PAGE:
Did you know there is a difference between smoked salmon and lox? Before I moved to New York, I certainly didn't. Sure, they both come from the same fish, but lox is actually pickled in brine—it's not smoked at all. The resulting flavor is exceptionally salty, perfect for pairing with doughy bagels schmeared with cream cheese.
Often substituted for lox (or worse, falsely labeled as it), smoked salmon is far less briny and has a delicate, oily texture and silky taste. The salmon is traditionally cold smoked, which means the fish is kept far enough away from the flame to absorb only the smoke and not the heat.
These days, smoked salmon is much more popular than lox, which has been mostly relegated to the few remaining appetizing shops in New York. Steve Jenkins, author of this week's Cook the Book selection, The Food Life, writes: "Lox is like a forgotten aunt who used to be beloved and prominent but is now merely tolerated, when she shows up at the house at all."
In celebration of those old-fashioned, time-honored weekend brunches, attended by ancient family members everywhere, today's Cook the Book recipe is for Lox, Eggs, and Onions. Substitute smoked salmon if you must, but true lox will provide a sharper contrast between the delicate eggs and sweet onions.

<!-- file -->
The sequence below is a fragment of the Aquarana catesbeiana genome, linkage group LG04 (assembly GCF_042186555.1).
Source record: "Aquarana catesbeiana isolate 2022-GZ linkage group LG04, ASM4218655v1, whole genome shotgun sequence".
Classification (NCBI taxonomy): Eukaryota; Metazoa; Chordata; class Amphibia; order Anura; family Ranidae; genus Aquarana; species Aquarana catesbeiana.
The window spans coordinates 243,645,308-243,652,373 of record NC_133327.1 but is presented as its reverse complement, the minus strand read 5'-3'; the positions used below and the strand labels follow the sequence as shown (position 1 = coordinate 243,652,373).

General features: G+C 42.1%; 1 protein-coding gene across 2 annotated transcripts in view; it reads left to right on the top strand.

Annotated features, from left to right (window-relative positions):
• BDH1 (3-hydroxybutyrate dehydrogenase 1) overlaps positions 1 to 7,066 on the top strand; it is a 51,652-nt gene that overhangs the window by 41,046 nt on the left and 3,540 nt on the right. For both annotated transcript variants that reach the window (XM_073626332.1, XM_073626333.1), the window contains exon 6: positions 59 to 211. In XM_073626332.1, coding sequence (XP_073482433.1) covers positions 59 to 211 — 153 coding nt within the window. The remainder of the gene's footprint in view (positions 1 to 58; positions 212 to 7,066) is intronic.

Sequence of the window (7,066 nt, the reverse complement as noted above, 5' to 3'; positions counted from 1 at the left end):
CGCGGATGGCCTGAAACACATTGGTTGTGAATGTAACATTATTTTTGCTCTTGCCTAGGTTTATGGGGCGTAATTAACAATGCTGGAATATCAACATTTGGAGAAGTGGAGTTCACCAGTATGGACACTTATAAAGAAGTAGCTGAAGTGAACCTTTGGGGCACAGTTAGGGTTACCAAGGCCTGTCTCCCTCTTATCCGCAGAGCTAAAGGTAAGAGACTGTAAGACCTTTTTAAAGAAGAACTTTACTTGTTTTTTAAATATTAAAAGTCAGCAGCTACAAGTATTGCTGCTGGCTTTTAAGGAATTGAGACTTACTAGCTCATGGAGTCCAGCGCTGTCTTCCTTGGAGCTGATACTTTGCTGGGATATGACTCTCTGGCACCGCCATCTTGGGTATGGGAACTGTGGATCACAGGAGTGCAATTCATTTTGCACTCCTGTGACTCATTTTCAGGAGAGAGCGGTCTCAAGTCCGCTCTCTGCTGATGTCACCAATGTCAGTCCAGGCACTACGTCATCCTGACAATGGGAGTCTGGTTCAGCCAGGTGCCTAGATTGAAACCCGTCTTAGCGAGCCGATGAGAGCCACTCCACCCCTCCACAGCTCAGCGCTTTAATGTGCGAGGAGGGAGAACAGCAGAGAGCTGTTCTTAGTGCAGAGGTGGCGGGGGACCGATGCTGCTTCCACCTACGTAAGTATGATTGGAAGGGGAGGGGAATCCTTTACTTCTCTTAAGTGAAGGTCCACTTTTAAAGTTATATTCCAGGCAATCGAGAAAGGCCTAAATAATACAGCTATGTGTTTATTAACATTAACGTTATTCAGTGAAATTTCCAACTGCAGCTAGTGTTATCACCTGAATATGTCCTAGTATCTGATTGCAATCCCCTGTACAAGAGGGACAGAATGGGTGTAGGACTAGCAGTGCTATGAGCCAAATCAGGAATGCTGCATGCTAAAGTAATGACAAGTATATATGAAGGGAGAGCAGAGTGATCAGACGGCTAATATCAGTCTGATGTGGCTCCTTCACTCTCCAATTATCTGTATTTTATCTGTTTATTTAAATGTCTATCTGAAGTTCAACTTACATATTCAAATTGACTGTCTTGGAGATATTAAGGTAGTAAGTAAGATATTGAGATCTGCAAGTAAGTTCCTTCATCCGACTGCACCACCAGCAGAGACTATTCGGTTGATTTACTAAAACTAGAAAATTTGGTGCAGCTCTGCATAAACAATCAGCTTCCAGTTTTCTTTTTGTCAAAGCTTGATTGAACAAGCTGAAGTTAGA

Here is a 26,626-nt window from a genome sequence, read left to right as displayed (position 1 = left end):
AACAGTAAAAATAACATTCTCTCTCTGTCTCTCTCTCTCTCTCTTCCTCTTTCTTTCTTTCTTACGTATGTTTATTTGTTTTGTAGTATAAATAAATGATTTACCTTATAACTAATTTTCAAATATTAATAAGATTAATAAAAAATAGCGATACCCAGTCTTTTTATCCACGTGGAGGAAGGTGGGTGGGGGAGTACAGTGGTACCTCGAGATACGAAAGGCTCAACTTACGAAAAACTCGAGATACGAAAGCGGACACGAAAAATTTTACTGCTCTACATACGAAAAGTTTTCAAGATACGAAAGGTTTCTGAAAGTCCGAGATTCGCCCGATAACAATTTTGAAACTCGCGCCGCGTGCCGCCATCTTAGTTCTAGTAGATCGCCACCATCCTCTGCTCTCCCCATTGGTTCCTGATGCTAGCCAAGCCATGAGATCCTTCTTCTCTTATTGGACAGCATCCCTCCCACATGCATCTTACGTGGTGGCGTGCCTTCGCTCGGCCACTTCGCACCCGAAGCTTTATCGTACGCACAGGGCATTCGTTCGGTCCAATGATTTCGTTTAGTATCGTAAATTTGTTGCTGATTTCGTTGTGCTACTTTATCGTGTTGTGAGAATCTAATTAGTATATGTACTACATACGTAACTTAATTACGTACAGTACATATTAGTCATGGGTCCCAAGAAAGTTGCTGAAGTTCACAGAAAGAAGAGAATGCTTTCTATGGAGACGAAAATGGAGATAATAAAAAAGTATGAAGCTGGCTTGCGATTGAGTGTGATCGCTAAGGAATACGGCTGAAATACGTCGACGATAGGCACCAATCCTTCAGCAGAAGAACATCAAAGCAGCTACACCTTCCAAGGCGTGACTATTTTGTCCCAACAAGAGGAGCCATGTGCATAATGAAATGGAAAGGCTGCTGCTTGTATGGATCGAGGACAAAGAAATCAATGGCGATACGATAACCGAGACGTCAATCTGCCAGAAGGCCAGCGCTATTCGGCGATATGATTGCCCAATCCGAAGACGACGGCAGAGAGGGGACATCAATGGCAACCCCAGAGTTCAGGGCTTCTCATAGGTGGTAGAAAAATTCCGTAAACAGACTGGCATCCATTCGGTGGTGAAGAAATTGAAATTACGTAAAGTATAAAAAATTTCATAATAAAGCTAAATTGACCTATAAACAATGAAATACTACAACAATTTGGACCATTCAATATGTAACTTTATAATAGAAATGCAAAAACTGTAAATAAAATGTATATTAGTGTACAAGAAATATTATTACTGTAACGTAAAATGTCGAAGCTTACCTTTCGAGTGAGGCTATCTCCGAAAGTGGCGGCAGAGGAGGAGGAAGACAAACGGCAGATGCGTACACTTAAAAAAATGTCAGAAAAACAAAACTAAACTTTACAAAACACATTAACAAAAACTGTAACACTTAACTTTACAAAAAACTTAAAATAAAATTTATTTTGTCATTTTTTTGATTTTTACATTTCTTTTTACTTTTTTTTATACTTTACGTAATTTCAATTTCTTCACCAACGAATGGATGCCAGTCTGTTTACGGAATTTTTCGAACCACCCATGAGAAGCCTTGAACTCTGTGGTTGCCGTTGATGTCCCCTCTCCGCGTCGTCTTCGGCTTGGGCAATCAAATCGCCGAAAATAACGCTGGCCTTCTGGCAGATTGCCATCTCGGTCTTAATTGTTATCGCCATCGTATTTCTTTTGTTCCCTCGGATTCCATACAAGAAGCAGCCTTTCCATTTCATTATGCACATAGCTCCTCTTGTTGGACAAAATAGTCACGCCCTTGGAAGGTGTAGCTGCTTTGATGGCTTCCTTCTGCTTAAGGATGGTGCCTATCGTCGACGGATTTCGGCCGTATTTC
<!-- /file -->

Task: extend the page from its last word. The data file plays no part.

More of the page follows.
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- Yield:2 servings
- 2 tablespoons corn oil
- 1 large onion, peeled and chopped (about 2 cups)
- 4 large eggs
- 2 tablespoons unsalted butter
- 5 slices lox (about 4 ounces total), each slice cut crosswise into thirds
- 4 tablespoons chopped scallions (3 to 4 scallions)
- 1 teaspoon chopped fresh chives
- Kosher salt
In a large, heavy skillet over high heat, warm the corn oil. Add the onions and cook, stirring once or twice, until the pieces begin to char and blacken at the ends (charring the onion gives this dish a lot of its flavor), 4 to 5 minutes. Transfer the onion to a sieve set over a bowl to drain.
Break the eggs into a mixing bowl and whisk with a fork until just combined.
In a large, preferably nonstick pan over medium heat, melt the butter. Add the salmon, separating the pieces, and toss once to coat them with butter. Add the drained, charred onion and toss again. Pour the eggs into the pan and let sit for 10 seconds so they start to set. With a wooden spoon, slowly move the eggs around, gently combining them with the lox and onion. Do not scramble. Stir in the chopped scallions, then divide the eggs onto warmed plates. Garnish with chopped chives and season to taste with kosher salt.